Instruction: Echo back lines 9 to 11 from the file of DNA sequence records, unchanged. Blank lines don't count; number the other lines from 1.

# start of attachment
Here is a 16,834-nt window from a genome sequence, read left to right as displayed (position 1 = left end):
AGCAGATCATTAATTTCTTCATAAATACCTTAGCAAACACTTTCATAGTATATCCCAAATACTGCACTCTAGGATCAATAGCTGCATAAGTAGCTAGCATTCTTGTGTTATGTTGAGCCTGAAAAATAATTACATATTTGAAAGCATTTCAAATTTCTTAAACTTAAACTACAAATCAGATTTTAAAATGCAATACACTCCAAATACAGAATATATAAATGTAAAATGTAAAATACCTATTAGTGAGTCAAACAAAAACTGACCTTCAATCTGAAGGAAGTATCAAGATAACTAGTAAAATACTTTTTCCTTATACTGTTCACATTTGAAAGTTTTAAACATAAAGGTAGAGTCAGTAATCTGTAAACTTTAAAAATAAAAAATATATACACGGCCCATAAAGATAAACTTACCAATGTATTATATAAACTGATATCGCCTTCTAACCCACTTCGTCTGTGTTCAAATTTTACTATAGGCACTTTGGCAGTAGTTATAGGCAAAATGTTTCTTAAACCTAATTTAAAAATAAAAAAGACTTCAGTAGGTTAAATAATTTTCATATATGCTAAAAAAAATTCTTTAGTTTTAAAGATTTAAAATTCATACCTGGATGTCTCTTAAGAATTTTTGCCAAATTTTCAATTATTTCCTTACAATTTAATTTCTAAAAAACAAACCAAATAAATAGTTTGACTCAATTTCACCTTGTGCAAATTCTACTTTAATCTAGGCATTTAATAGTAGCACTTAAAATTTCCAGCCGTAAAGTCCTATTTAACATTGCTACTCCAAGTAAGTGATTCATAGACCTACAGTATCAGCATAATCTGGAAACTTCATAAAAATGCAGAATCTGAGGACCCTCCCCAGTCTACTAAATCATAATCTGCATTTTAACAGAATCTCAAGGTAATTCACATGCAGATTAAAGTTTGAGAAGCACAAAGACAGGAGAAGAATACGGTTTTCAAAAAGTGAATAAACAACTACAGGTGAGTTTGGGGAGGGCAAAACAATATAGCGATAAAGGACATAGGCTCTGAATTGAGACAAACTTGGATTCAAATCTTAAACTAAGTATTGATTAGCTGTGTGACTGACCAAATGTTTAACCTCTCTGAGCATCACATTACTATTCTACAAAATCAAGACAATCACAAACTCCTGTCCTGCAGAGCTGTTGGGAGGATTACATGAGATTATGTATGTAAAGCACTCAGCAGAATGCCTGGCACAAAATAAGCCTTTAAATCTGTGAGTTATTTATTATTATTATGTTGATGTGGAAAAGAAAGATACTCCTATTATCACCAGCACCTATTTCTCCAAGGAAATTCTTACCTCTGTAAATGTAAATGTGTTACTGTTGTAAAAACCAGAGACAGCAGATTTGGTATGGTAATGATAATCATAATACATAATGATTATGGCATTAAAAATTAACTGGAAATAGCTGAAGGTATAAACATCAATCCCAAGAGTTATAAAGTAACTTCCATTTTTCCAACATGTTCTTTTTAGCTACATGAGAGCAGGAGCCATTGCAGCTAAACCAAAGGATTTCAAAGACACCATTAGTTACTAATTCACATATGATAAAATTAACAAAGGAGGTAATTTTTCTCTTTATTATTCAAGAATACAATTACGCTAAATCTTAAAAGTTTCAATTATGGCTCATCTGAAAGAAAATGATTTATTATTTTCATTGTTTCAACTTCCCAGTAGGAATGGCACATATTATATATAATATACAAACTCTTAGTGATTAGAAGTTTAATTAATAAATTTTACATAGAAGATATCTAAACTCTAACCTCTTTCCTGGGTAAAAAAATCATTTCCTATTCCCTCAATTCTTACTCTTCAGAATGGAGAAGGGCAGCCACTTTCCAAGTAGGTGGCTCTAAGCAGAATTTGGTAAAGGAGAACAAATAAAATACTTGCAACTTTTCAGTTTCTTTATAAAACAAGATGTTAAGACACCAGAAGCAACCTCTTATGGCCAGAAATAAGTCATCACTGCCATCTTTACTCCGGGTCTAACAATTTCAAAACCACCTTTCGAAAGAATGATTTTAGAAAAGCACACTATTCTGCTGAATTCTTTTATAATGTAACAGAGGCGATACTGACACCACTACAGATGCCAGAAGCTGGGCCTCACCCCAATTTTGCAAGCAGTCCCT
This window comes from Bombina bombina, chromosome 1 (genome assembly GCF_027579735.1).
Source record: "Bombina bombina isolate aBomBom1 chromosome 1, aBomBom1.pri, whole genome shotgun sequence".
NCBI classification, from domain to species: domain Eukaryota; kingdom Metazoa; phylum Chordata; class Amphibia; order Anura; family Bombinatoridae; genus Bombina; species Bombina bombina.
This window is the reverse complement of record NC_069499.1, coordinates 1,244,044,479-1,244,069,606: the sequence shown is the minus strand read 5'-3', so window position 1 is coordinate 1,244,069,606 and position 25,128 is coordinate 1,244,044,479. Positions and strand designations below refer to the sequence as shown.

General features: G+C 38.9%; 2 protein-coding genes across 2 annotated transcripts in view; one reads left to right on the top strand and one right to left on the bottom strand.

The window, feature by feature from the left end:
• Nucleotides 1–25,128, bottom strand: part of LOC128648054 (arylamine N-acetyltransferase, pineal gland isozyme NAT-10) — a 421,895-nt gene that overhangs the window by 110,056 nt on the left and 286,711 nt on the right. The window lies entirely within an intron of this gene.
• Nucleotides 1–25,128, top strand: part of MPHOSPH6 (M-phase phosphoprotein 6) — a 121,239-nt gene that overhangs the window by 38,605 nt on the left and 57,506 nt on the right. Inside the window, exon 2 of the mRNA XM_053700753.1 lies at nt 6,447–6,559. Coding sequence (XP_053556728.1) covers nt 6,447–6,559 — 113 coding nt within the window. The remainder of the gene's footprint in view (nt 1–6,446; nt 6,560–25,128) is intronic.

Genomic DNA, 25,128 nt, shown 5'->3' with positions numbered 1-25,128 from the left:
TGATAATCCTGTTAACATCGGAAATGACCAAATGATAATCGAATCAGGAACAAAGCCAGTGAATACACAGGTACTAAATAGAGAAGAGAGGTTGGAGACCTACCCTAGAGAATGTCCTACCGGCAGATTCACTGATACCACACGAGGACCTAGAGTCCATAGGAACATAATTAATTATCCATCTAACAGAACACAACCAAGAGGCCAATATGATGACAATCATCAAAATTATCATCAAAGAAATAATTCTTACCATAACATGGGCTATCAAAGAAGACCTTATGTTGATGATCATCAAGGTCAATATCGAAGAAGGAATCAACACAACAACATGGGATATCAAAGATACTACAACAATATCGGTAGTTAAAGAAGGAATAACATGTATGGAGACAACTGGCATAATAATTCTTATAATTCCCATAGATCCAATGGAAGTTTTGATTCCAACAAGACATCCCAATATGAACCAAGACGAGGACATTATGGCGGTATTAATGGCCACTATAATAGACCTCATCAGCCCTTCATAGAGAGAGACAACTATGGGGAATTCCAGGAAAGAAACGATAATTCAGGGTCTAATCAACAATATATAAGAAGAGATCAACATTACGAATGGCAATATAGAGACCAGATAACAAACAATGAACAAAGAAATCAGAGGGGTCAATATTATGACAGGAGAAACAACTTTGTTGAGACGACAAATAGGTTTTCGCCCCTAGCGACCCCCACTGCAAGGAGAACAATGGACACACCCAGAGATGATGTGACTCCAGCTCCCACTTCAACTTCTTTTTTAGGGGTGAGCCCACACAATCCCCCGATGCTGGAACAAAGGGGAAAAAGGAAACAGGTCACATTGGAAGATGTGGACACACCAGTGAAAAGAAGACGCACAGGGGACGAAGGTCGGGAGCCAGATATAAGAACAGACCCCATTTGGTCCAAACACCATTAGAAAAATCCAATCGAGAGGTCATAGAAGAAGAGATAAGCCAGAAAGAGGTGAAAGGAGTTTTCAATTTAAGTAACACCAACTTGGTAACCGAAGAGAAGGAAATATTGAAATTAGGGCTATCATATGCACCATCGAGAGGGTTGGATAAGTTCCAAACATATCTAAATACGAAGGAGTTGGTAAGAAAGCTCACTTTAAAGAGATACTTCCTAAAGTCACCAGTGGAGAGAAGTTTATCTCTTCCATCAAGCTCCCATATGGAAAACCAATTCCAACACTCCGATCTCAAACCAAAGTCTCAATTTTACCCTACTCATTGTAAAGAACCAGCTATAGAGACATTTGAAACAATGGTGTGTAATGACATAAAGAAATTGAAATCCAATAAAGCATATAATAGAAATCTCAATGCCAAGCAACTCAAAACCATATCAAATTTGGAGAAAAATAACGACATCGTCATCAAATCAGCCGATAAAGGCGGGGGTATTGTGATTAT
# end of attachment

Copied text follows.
• Nucleotides 1–25,128, bottom strand: part of LOC128648054 (arylamine N-acetyltransferase, pineal gland isozyme NAT-10) — a 421,895-nt gene that overhangs the window by 110,056 nt on the left and 286,711 nt on the right. The window lies entirely within an intron of this gene.
• Nucleotides 1–25,128, top strand: part of MPHOSPH6 (M-phase phosphoprotein 6) — a 121,239-nt gene that overhangs the window by 38,605 nt on the left and 57,506 nt on the right. Inside the window, exon 2 of the mRNA XM_053700753.1 lies at nt 6,447–6,559. Coding sequence (XP_053556728.1) covers nt 6,447–6,559 — 113 coding nt within the window. The remainder of the gene's footprint in view (nt 1–6,446; nt 6,560–25,128) is intronic.

Genomic DNA, 25,128 nt, shown 5'->3' with positions numbered 1-25,128 from the left: